There’s a lot of criticism surrounding the Bavarian brand at the moment. We see it everyday in our comments sections; fans upset by the direction BMW is taking many of its cars. Cars like the 4 Series, M3, 8 Series and even its electric cars are going in a direction that seems to contrary to the brand’s “Ultimate Driving Machine” ethos. However, there may be a shift in thinking over in Munich, or at least a subtle shove in the right direction and the new 2021 BMW 128ti might be a sign of it.
In a way, the BMW 128ti actually has a bit of Porsche thinking behind it. BMW essentially took the BMW M135i, ripped out its big engine and put in a less powerful one, threw out the rear driveshaft, axles and differential but kept the upgraded suspension, brakes and styling. So BMW simplified, lightened and sharpened the 1 Series by giving it modest power but the best handling bits it could find. It’s similar thinking to Porsche’s ‘GTS’ models and look how they’ve all turned out.
Who Needs Big Power?
Under the hood of the BMW 128ti is a 2.0 liter turbocharged four-cylinder that puts out 265 horsepower and 295 lb-ft of torque, which is almost identical power to the BMW 330i, only in a smaller, lighter package. That engine is mated to an eight-speed automatic, with no manual option (the only real downside of the 128ti) and drives only the front wheels.
It might sound odd to think of a BMW that’s designed solely for handling to be front-wheel drive but that’s what BMW is working with on its small cars at the moment.
At the front axle, the M135i’s Torsen limited-slip differential remains. Admittedly, in the M135i and M235i, that front diff gets overwhelmed by all 332 lb-fts of torque on tap from their turbo-fours. But with much less power and torque on tap, the BMW 128ti’s diff should be able to manage far better and help quell both understeer and torque steer.
More importantly, the 128ti is no longer saddled with the mostly redundant xDrive all-wheel drive system of its more powerful sibling. The xDrive system in the M135i is technically all-wheel drive but its Haldex hardware rarely sends enough power to the rear axle to make it worthwhile and it’s limited to a maximum of just fifty percent of the engine’s torque anyway. BMW (as well as Audi and Volkswagen and any other brand that uses Haldex) will claim that the M135i can actually received almost 100-percent of the car’s power but that’s only if there’s zero available grip at the front axle. Imagine the front axle being on a patch of ice, while the rear axle isn’t. That’s the only circumstance in which you’ll get more than 50-percent power to the rear in any Haldex BMW.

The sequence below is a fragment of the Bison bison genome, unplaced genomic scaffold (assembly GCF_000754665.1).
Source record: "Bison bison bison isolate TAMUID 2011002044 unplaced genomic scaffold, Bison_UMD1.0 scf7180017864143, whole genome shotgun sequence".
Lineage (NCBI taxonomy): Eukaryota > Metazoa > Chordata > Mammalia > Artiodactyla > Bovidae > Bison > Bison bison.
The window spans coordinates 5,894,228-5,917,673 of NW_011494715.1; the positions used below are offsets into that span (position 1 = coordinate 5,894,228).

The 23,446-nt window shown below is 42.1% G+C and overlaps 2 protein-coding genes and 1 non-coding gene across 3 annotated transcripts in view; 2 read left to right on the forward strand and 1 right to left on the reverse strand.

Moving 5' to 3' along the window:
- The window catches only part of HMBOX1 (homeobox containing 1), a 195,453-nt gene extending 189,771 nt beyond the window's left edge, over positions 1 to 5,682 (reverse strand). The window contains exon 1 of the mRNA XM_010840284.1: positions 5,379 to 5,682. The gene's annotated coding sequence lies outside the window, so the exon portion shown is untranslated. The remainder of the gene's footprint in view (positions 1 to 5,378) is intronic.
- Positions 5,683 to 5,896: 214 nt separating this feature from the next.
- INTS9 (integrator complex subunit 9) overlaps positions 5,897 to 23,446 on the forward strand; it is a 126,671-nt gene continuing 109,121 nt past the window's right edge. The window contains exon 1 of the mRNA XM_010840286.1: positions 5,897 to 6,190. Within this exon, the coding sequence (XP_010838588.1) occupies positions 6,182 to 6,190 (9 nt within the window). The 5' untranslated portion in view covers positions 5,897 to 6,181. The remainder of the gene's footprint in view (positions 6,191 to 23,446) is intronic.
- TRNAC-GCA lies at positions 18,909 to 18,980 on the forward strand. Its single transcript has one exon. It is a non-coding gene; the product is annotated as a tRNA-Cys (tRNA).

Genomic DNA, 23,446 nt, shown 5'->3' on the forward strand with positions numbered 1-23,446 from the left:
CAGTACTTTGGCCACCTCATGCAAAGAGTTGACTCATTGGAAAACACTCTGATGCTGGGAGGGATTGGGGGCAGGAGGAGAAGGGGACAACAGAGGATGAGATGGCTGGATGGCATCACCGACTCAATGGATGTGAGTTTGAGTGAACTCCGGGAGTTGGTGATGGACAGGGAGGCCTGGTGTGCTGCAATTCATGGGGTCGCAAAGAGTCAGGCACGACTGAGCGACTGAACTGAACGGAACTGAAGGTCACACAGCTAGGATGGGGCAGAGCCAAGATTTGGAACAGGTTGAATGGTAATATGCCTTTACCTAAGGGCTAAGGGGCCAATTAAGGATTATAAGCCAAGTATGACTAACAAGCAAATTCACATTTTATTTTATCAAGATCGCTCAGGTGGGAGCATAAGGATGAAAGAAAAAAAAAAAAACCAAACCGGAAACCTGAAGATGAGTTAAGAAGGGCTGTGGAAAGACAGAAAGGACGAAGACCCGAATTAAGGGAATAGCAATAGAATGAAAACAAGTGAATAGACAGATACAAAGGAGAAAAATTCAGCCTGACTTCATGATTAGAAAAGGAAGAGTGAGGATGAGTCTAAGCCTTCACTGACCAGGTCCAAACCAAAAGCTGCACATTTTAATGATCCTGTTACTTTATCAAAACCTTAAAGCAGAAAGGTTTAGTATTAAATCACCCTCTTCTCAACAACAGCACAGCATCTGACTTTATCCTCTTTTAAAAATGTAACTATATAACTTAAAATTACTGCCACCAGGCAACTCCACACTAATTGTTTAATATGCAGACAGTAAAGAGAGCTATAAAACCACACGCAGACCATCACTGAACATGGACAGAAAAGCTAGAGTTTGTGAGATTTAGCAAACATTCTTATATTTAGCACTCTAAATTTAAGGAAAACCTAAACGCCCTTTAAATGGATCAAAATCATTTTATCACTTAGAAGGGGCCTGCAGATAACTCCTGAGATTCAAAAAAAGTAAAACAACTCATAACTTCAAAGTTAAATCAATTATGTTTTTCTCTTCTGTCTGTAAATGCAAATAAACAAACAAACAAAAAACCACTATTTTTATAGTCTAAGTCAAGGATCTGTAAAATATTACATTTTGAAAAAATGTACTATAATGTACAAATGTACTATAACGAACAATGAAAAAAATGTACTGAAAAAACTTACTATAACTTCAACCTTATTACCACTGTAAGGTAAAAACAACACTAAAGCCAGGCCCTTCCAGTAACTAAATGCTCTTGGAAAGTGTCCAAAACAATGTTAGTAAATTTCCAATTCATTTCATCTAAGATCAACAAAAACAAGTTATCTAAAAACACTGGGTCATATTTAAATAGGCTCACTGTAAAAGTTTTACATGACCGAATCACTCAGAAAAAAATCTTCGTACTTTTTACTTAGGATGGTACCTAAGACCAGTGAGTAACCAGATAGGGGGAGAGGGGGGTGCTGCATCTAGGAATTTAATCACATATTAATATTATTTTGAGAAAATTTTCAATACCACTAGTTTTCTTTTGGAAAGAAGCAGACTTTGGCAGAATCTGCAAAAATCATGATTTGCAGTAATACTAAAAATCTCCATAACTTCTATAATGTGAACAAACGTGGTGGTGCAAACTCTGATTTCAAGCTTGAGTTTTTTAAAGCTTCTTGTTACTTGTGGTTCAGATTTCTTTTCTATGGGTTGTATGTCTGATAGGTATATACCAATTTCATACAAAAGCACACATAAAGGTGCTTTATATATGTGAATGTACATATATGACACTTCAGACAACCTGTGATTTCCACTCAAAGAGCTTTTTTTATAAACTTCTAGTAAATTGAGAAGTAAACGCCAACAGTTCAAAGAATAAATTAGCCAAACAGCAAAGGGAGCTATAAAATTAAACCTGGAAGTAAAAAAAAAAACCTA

So with that mostly redundant system out of the way, the BMW 128ti is 80 kg (176 lbs) lighter than its sibling, which is like tossing me out of the trunk. That lack of weight not only offsets its lack of power but also makes it a more agile, more chuckable car. Without the xDrive system, and with a decent rear anti-roll bar, don’t be surprised if you can get some good old fashioned hot-hatch lift-off oversteer from the 128ti.
The BMW 128ti might not have the same power as the M135i but it has the same M Sport suspension. Well, mostly. All of the hardware is there; so it receives a 10mm drop in ride height versus normal 1ers, firmer anti-roll bars and stiffer springs and shocks. Though, that suspension has been specifically tuned for the 128ti; its lighter weight and front-wheel drive nature. It’s also received model-specific steering tuning, which is encouraging.
Sweetening the deal even further are the M Sport brakes, which are carried over from the M135i. That means the BMW 128ti gets four-piston monoblock calipers up front, with floating single-piston calipers out back. The calipers will also be painted red, which will differentiate the 128ti from its blue-calipered M135i sibling.
Related: Test Drive BMW 128ti
On the outside, the BMW 128ti will retain most of the same aggressive looks as the BMW M135i. So it gets the same front apron, rear bumper and side skirts as the M Performance car. However, it also gets some red accents in its front air intakes, side skirts and rear faux vents. There are also red “ti” badges on the side skirts, near the rear wheels. Sure, the red accents are a bit juveniles but, honestly, BMW could use a bit of juvenile thinking these days.
The inside is much the same — it’s essentially identical to the M135i just with more red touches and some “ti” badges. That’s fine, though, as the cabin is nice enough looking and is made from rich materials. So no complaints there, even if it’s a bit unsurprising.
Historically, the “ti” badge has been a special one for BMW. It’s always stood for “Turismo Internazionale” and it’s a badge that’s adorned the rear end of many great cars. Most notably, the BMW 2002 ti wore the badge (which later gained an additionally “i”, signifying fuel injection), a car that most fans agree is one of the greatest to ever wear a Roundel. Though, no one is expecting the 128ti to be the spiritual successor of the 2002 ti, nor is anyone expecting it to be some great return of BMW’s purist-handling greatness.
With that said, I think it’s fair to look at the BMW 128ti with some optimism. Sure, it might be using its ‘ti” badge as a marketing ploy but that’s okay. All it needs to do is be the best driving 1 Series there is — which it’s shaping up to be on paper — and it’s a step in the right direction for BMW. Even if it isn’t, though, the thinking behind it is good. BMW has decided to take a small car, simplify it, make it lighter and shift its focus from bogus 0-60 mph times to handling and dynamics. Just that in itself is a good move from BMW. Let’s hope BMW continues where the 128ti leaves off.